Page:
The Honolulu Festival Foundation (HFF) will sponsor a three-day festival to promote multicultural understanding, economic cooperation, and ethnic harmony among people from Pacific Basin countries, especially Japan and the United States. The focus will be on the sharing of unique culture and tradition from the Ainu people, the indigenous Japanese people from Hokkaido. It will showcase their music, dance and traditional artifacts. Three Ainu artists from Sapporo, Shiraoi and Lake Akan will perform their traditional music and dance, and six from Biratori will show their traditional objects of industrial art. Students from all over Oahu will also have opportunities to perform alongside the visiting Ainu artists.
Black Mountain Center for the Arts. Black Mountain, NC.
Our Friends from Japan
Project Director: Rita Vermillion
Local students will learn about Japanese culture through fiber arts, storytelling, traditional ceremonies and handicrafts. Local fiber artist and arts educator, Norma Bradley, will be an artist-in-residence for the entire third grade at the Black Mountain Primary School for a full two weeks, working with both teachers and students as they learn about Japanese culture through design. As a final project, they will collectively produce a wall hanging for display in their school. Students will also learn about Japanese characters, clothing, crafts and more as they relate what they learn to the North Carolina third grade curriculum for Social Studies. Bradley will be assisted by an Ikebana teacher from Japan, who will demonstrate the traditional Japanese Tea Ceremony at the culminating celebration in April when the completed community art quilt is dedicated to the school.
Florida International University. Miami, FL.
Project Director: Asuka H. Mashav
In collaboration with the Consulate General of Japan in Miami, Florida International University will hold a Japanese cultural and educational event on the FIU campus, aiming to provide local K-12 and college students with a rare opportunity to experience a wide variety of Japanese arts and culture in Miami. Over the course of a two day event, attendees will be treated to a local Ikebana group’s flower arrangement exhibition at FIU Green Library and various performances by Koto players, martial artists, Soran Bushi dancers, and Flamenco performers, all of which will be accompanied by Taiko drummers from Fushudaiko, a South Florida Taiko troop.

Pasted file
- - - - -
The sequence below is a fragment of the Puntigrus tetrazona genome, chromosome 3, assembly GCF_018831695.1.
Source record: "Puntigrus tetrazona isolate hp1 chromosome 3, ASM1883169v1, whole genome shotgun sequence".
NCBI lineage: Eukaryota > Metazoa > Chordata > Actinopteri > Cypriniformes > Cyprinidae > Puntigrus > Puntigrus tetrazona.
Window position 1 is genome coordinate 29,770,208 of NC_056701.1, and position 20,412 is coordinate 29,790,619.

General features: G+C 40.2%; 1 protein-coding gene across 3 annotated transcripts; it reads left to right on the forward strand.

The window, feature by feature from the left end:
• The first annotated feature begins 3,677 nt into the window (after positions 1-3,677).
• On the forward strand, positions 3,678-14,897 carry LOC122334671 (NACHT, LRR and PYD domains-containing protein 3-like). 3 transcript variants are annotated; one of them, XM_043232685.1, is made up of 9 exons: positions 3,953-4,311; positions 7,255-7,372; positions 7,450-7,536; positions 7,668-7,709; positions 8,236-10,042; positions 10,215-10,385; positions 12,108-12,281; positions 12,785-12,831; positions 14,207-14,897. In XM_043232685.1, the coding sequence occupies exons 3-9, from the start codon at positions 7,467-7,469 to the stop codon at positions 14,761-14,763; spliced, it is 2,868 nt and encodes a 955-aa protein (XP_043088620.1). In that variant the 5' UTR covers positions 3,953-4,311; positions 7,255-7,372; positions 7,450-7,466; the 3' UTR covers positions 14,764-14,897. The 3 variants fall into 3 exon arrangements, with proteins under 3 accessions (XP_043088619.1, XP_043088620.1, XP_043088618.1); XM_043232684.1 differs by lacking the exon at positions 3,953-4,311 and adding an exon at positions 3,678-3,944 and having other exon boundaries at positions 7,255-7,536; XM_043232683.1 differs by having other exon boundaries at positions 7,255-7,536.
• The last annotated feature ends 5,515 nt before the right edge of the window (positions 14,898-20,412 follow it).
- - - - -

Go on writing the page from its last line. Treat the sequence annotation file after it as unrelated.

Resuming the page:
One to World, Inc. New York, NY.
Film Screening: Cats of MIRIKITANI
Project Director: Asya Dinets
Through a film screening of The Cats of MIRIKITANI, One to World aims to promote increased mutual understanding and awareness of the painful effects of war on individuals and the healing power of art and friendship, with specific reference to Japanese Internment during WWII and Post 9/11 anti-Arabic and Muslim activities. The event will unite a multicultural group of constituents in meaningful dialogue including Fulbright Scholars and self-sponsored international students, prominent business people, educators and philanthropists. A question and answer session will immediately follow the film, and will feature the insights of Director, Linda Hattendorf, as well as Japanese artist, Rober Shimomura. During the pre and post receptions, attendees will be invited to mingle and continue the conversation in a space that will also have select pieces of Jimmy Mirikitani’s art on display.
P.O.W.E.R. Mentor Program at Alabama A&M University. Normal, AL.
Knowledge in Bloom
Project Director: Dr. Rachel Dunbar
The central focus of this project is to expose minority children from low income backgrounds to Japanese cultural traditions, with an aim to increase their cultural competency and understanding of diversity. Children from the Boys & Girls Clubs of North Alabama (BGCNAL) have been paired as mentees with students from Alabama A&M University (AAMU) for a mentorship program. Together, mentors and mentees will conduct group discussions on the origin and Japanese cultural significance of the cherry blossom tree, participate in a Japanese language class, attend the 2013 Cherry Blossom Festival in Nashville, TN, and plant cherry blossom trees at two BGCNAL Club locations as part of an ongoing gardening project.
White Oak Library. Romeoville, IL.
Teen Japanese Culture Month
Project Director: Cynthia Shutts
White Oak Library is hosting a Teen Japanese Culture Month to enable teens, families, and community members to learn more about Japanese culture. Endeavoring to assist Romeoville teens in expanding their knowledge of Japanese culture and to foster a better understanding of how every cultural group has unique strengths, the library will host a month-long series of presenters, films, and food tastings. Highlights include a presentation by Josh Elder, writer of the popular manga series entitled Mail Order Ninja, a sushi-making workshop, and multiple nights of free anime screenings. Their final event involves hosting a Japanese film festival for teens and adults, surveying both new and classic Japanese cinema.